Cost of beverage sold/ Beverage sold= Beverage Cost percentage
Forecasting Beverage Sales
When you predict the number of guests you will serve and the revenues they will generate in a given future time period, you have created a Beverage Sales forecast.
Standardized Drinks and Recipe Portions
The most important aspect of controlling Beverage Costs is setting up a Standardized drink recipe. You should also have a pouring policy through which you can regulate the drink size. Standardized portions are essential, tools must be ensured to maintain quality and quantity of the drink. Train your staff to use measuring cups or jiggers to avoid overpouring.
Also, decide how you wish to serve different types of liquor. For example, do you want to sell wine by the glass or by the bottle?
3. Labor Cost Control in Restaurants
The Restaurant Industry witnesses one of the highest attrition rates among all sectors, especially at the junior level, leading to high overall restaurant costs. Several factors contribute to a high Labor Cost, making it a major part of the entire Restaurant Cost. Labor expense includes salaries and wages, but it consists of other labor-related costs as well such as employee meals, training, uniform, etc.
Calculate the Labor Cost Percentage of your restaurant using this formula-
Labor Cost Percentage: Cost of labor/ total sales
Assessing and Managing Labor Productivity
While hiring employees for your restaurant, it is important to first assess the number of staff you’ll be needing. However, it is not just sufficient to hire the staff and expect everything to fall miraculously into place. You need to assess the Productivity Ratio of each staff to maintain a Productive Workforce.
Productivity standards represent what you should reasonably expect in the way of output per unit of labor input. A productivity standard is simply management’s expectation of the productivity ratio of each employee. Establishing productivity standards for every employee is an essential management task and the first step in controlling payroll costs.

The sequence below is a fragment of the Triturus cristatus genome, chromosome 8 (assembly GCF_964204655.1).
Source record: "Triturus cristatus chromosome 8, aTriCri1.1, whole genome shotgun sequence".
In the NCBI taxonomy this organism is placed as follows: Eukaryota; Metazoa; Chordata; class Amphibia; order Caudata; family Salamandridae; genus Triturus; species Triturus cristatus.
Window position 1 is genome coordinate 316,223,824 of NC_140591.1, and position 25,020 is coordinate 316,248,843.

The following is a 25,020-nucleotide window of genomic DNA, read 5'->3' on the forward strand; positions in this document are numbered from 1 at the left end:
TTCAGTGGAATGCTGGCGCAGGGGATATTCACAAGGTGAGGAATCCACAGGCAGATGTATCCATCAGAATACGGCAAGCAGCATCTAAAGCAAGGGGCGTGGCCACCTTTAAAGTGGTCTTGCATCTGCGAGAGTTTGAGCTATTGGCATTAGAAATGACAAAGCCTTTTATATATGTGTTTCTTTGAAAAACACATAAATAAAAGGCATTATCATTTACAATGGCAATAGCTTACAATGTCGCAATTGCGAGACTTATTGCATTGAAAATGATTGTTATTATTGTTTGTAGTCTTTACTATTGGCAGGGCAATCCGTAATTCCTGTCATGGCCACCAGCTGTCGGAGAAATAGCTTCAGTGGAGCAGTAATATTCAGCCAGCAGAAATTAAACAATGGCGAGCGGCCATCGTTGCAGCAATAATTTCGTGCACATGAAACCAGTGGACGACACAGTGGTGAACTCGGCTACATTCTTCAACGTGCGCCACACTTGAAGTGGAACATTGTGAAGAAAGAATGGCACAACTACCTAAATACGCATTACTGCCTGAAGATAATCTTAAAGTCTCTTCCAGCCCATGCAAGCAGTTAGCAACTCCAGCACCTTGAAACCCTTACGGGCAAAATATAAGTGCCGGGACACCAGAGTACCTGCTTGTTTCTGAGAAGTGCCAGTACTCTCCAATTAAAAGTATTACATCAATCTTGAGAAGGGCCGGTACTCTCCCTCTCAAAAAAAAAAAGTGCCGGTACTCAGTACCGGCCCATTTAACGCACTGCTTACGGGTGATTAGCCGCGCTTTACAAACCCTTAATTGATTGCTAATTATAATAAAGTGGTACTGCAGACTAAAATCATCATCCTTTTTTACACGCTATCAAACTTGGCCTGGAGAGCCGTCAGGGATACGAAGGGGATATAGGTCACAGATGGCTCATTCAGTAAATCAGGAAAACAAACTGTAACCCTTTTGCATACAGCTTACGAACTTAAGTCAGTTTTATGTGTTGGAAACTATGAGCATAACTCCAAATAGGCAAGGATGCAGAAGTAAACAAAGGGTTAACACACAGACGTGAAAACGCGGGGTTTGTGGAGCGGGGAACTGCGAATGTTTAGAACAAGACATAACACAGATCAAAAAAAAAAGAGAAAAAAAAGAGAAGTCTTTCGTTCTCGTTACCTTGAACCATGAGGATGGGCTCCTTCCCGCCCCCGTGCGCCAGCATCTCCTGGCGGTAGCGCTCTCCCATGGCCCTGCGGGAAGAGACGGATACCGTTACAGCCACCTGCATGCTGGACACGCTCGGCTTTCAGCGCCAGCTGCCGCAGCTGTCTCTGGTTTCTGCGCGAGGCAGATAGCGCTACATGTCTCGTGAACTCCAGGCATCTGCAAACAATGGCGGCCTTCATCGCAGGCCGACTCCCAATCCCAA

Schedule employees using productivity standards and forecasted sales volume.
Output/Input= Productivity Ratio
Eg: 60 guests/4 servers= 15 guests per server
Ensuring Employee Productivity
1. Employee selection– Selecting the right employees plays an important role in controlling costs. Create a clear Job Description and hiring criteria for each role and sort the applications on its basis. Conduct detailed interviews and background checks before getting anyone onboard.
2. Training and Supervision- A trained employee is a productive employee. Before a new employee joins the team, ensure that he/she has been thoroughly trained. Do not hesitate from on-the-job training and even re-training if the need arises. Supervise the tasks wherever possible, or assign your manager to oversee the process.
3. Scheduling– Proper scheduling ensures that the correct number of employees is available to do the necessary amount of work. If too many employees are scheduled for a particular time, the productivity ratios will decline. If too few employees are scheduled, customer service levels may suffer or necessary tasks may not be completed on time or as well as they should be.
Scheduling efficiency can often be improved through the use of the split-shift, a technique used to match individual employee work shifts with peaks and valleys of customer demand.
4. Other Expenses Control
Apart from the Food, Beverage, and Labor, there are certain other expenses that add up to the overall Restaurant Costs. These may seem trivial, but you need to give just as much attention to these for Food and Beverage Control. These can be categorized as Controllable and Non-Controllable, and Fixed and Variable Costs. For example, rent is a Non-Controllable, fixed cost, while repairs and maintenance are variable costs.
Also Read: 5 Mantras to Control Restaurant Costs
Food and Beverage Control is an integral part of restaurant operations and the above-mentioned points of Food Cost Control, Beverage Cost Control, Labor Cost Control, and Other Cost Control should be implemented in the restaurant well to keep your expenses balanced.